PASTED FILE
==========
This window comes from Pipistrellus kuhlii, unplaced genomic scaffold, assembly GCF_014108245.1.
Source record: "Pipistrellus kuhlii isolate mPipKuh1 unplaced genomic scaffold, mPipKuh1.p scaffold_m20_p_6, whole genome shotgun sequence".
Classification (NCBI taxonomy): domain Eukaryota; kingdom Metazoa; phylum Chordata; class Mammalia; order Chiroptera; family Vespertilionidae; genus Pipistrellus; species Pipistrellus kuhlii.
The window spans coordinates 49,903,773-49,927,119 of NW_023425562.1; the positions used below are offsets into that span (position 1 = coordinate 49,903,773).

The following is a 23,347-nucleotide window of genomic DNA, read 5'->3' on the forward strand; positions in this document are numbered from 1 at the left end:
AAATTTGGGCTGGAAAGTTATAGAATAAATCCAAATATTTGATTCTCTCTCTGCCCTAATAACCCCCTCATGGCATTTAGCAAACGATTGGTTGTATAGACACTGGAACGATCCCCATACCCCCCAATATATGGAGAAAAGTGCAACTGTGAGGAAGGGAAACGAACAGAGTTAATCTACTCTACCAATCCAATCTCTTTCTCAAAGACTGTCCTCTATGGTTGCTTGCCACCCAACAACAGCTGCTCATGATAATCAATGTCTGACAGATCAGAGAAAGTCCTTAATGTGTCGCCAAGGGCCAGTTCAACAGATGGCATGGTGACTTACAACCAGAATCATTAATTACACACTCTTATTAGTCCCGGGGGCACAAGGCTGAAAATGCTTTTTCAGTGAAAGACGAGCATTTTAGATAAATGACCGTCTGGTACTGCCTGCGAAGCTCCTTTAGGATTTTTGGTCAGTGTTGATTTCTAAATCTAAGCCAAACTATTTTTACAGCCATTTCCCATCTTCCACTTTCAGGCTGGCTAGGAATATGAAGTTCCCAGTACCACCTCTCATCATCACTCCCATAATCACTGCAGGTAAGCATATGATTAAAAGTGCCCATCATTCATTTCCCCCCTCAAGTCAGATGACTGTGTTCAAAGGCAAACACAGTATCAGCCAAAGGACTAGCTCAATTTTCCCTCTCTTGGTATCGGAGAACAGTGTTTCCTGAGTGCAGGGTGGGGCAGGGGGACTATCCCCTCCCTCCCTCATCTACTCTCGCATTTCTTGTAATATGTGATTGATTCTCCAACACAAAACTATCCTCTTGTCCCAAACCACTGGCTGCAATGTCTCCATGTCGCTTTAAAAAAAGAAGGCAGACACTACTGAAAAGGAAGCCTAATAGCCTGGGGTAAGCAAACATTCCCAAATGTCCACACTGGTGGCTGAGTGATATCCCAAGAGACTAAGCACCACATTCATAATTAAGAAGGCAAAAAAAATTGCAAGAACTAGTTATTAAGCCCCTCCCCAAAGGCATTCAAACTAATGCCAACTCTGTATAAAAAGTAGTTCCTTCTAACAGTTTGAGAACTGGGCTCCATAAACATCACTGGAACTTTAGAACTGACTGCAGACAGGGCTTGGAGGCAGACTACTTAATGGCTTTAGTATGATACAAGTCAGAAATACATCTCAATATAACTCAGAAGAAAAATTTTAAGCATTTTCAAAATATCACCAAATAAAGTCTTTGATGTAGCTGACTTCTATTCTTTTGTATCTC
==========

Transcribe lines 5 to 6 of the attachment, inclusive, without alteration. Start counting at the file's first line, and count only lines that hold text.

The following is a 23,347-nucleotide window of genomic DNA, read 5'->3' on the forward strand; positions in this document are numbered from 1 at the left end:
AAATTTGGGCTGGAAAGTTATAGAATAAATCCAAATATTTGATTCTCTCTCTGCCCTAATAACCCCCTCATGGCATTTAGCAAACGATTGGTTGTATAGACACTGGAACGATCCCCATACCCCCCAATATATGGAGAAAAGTGCAACTGTGAGGAAGGGAAACGAACAGAGTTAATCTACTCTACCAATCCAATCTCTTTCTCAAAGACTGTCCTCTATGGTTGCTTGCCACCCAACAACAGCTGCTCATGATAATCAATGTCTGACAGATCAGAGAAAGTCCTTAATGTGTCGCCAAGGGCCAGTTCAACAGATGGCATGGTGACTTACAACCAGAATCATTAATTACACACTCTTATTAGTCCCGGGGGCACAAGGCTGAAAATGCTTTTTCAGTGAAAGACGAGCATTTTAGATAAATGACCGTCTGGTACTGCCTGCGAAGCTCCTTTAGGATTTTTGGTCAGTGTTGATTTCTAAATCTAAGCCAAACTATTTTTACAGCCATTTCCCATCTTCCACTTTCAGGCTGGCTAGGAATATGAAGTTCCCAGTACCACCTCTCATCATCACTCCCATAATCACTGCAGGTAAGCATATGATTAAAAGTGCCCATCATTCATTTCCCCCCTCAAGTCAGATGACTGTGTTCAAAGGCAAACACAGTATCAGCCAAAGGACTAGCTCAATTTTCCCTCTCTTGGTATCGGAGAACAGTGTTTCCTGAGTGCAGGGTGGGGCAGGGGGACTATCCCCTCCCTCCCTCATCTACTCTCGCATTTCTTGTAATATGTGATTGATTCTCCAACACAAAACTATCCTCTTGTCCCAAACCACTGGCTGCAATGTCTCCATGTCGCTTTAAAAAAAGAAGGCAGACACTACTGAAAAGGAAGCCTAATAGCCTGGGGTAAGCAAACATTCCCAAATGTCCACACTGGTGGCTGAGTGATATCCCAAGAGACTAAGCACCACATTCATAATTAAGAAGGCAAAAAAAATTGCAAGAACTAGTTATTAAGCCCCTCCCCAAAGGCATTCAAACTAATGCCAACTCTGTATAAAAAGTAGTTCCTTCTAACAGTTTGAGAACTGGGCTCCATAAACATCACTGGAACTTTAGAACTGACTGCAGACAGGGCTTGGAGGCAGACTACTTAATGGCTTTAGTATGATACAAGTCAGAAATACATCTCAATATAACTCAGAAGAAAAATTTTAAGCATTTTCAAAATATCACCAAATAAAGTCTTTGATGTAGCTGACTTCTATTCTTTTGTATCTC